TALLAHASSEE — Gov. Charlie Crist is cooling to global warming.
Under mounting criticism from fellow Republicans, Crist looks ready to cancel his climate-change summit and he's backing away from advocating a so-called cap-and-trade energy policy.
At his well-publicized climate summit last summer, Crist pushed a number of energy plans to encourage renewable energy development and establish a cap-and-trade market that would penalize fossil-fuel use.
But Crist's plans were shredded by the Republican Legislature and his cap-and-trade proposal has been bashed as a "tax" by his Republican Senate opponent, Marco Rubio, who has been ardently courting the GOP's conservative wing.
"Well, it may be (a tax). That may be accurate," Crist, who recently signed an anti-tax pledge, said Thursday. He wouldn't say whether he stills backs his own plan or similar versions in Congress.
Crist was even more tight-lipped about hosting another annual "Serve to Preserve Florida Summit on Global Climate Change," which for two years attracted international media coverage and large, enthusiastic crowds to a downtown Miami hotel. Crist and California Gov. Arnold Schwarzenegger basked in the glow and vowed sweeping reforms to combat global warming.
Asked Thursday about the summit's fate, Crist said he hadn't decided yet and cited the "cost" to potential sponsors.
Florida Power & Light, a major sponsor of last year's summit, gave at least $26,600 to Crist's record-setting, $4.3 million campaign account in the past three months.
An FPL spokesman wouldn't comment on whether the company would contribute to another summit.
Another previous sponsor, the Everglades Foundation, was prepared to donate $10,000 to another summit, said spokesman Kirk Fordham. The foundation's chief, investor Paul Tudor Jones, is a Crist fishing pal who contributed $9,600 to his campaign.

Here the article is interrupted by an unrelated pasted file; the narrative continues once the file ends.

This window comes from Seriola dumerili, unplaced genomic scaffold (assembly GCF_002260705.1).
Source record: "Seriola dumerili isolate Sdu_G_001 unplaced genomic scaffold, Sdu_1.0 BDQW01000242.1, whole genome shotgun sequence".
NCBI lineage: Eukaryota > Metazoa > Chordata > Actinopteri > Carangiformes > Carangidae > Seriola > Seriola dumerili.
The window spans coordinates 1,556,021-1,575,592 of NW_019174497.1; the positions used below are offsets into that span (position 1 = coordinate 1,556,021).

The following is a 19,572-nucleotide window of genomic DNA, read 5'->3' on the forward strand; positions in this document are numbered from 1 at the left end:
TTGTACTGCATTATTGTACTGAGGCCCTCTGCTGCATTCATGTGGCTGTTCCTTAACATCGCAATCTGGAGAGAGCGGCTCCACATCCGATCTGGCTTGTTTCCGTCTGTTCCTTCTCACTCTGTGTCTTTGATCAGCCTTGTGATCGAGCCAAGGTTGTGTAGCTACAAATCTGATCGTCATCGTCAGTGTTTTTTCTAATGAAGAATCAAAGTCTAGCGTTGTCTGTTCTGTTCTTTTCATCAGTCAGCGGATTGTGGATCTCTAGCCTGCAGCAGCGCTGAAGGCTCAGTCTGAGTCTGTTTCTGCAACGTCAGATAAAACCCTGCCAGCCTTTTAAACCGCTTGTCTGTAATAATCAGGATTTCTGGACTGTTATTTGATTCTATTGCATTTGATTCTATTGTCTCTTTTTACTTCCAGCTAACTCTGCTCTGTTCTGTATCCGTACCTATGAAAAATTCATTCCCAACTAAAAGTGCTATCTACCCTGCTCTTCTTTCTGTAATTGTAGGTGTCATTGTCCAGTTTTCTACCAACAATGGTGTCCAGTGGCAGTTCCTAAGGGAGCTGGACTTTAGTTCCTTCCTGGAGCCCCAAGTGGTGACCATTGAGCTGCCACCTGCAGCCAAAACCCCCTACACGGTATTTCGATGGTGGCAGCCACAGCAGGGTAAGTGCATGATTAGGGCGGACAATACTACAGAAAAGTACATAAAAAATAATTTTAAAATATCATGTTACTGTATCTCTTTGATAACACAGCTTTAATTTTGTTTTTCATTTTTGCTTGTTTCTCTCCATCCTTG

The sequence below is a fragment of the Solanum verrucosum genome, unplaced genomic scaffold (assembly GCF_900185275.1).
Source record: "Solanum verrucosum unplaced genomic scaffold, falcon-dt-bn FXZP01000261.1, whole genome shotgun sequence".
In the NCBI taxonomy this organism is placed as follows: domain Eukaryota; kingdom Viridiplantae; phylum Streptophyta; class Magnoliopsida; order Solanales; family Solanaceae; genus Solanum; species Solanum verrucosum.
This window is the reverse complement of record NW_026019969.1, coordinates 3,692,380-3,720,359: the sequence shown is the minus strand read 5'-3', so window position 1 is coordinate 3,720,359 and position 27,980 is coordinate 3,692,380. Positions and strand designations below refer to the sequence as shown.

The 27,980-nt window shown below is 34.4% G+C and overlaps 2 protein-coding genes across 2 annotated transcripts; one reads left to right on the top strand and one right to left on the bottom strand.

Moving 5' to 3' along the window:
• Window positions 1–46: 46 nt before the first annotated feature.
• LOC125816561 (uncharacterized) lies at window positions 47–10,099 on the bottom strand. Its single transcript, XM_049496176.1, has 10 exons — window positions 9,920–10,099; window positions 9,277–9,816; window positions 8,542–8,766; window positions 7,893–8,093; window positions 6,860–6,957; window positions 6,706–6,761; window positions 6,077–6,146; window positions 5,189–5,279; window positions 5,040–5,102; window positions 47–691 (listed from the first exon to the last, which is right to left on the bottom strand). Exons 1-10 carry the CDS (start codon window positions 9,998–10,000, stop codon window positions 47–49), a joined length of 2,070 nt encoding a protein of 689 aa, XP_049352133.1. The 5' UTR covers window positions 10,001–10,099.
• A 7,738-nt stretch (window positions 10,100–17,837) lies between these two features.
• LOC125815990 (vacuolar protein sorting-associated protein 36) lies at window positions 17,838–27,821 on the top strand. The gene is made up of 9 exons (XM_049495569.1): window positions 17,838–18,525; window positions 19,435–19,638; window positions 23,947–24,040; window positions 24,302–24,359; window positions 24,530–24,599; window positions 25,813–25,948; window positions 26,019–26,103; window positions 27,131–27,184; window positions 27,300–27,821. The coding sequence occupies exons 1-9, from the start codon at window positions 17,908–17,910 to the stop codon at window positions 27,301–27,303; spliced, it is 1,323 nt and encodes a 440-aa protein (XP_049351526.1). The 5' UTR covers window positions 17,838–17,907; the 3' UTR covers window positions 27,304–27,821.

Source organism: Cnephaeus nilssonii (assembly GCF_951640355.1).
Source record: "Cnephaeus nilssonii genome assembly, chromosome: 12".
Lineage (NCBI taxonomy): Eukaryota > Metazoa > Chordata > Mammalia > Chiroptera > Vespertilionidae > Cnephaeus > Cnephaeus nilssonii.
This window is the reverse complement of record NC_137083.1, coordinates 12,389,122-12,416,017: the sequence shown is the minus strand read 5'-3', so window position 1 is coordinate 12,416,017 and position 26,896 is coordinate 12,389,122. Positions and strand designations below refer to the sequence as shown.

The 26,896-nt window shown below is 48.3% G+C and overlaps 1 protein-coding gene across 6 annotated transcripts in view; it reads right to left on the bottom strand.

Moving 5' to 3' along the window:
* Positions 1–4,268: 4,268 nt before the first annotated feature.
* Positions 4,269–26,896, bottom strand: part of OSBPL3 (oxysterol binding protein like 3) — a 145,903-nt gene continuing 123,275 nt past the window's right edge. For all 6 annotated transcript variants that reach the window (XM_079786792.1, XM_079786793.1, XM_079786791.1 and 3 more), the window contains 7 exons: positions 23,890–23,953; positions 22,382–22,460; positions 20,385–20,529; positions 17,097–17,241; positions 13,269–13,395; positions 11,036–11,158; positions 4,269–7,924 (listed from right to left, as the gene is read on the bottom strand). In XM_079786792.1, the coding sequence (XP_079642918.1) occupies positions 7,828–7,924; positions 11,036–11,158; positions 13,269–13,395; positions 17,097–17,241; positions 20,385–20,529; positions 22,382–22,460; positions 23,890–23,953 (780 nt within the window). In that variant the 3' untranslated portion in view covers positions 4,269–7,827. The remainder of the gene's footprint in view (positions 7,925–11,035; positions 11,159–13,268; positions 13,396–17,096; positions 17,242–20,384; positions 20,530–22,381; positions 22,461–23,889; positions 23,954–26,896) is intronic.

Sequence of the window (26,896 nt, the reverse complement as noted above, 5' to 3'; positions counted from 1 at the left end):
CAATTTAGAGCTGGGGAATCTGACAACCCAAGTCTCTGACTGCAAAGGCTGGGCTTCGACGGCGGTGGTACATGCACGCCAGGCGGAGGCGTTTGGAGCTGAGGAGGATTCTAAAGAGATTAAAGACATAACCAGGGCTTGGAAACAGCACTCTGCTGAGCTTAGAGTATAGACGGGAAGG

Other top sponsors — the Environmental Defense Fund and the Energy5.0 solar company — couldn't be reached for comment.
Rubio said the governor is retreating from his positions on climate change to placate members of his own party, though Crist denies it. Crist broke with the GOP political establishment this year by campaigning alongside President Barack Obama for his economic stimulus plan.
"It's hard to be a reliable check and balance to the Barack Obama administration when he has embraced its policies, whether it's energy or his support of the president's stimulus plan," Rubio said.
"Luckily, the Legislature stopped his energy tax," Rubio, a former Florida House speaker from West Miami, said. "Republicans care about this."
Crist, the state's best-known politician, is widely expected to beat Rubio in the 2010 primary. But there are signs that scattered Republican activists have turned against him. Rubio dominated straw polls held by local Republican parties in Pasco, Lee and Highlands counties. The Volusia County Republican Executive Committee cast an extraordinary vote Saturday to censure Crist for supporting Democrats, and Palm Beach County's GOP is preparing to vote on a similar measure.
Crist said he has thought "not much" about the Volusia vote and would wait until Election Day to comment more.
Touring Tallahassee-based Danfoss Turbocor, a manufacturer of eco-friendly industrial air-conditioning compressors, Crist talked Thursday about the need to turn to green energy. At a news conference, the company's president and chief executive, Ricardo Schneider, noted Crist's support of climate-change legislation.
But when asked after the news conference about the legislation, Crist sounded a more cautious note: "As with anything, any proposal, you want to try to do it right and not be over oppressive, if you will, as it relates to how you implement things."
Some environmentalists are "a little worried" about Crist's apparent shift, said Eric Draper, a lobbyist for Florida Audubon and a Democratic candidate for state agriculture commissioner.
While noting the disappointment in Crist's decision to endorse offshore oil drilling last year, Draper and other environmentalists credit Crist for moving the agenda dramatically.
"He got the conversation going. It was not happening before," Draper said. "But it has stalled. And we need to finish the job."
Marc Caputo can be reached at mcaputo@MiamiHerald.com. Miami Herald staff writer Beth Reinhard contributed to this report.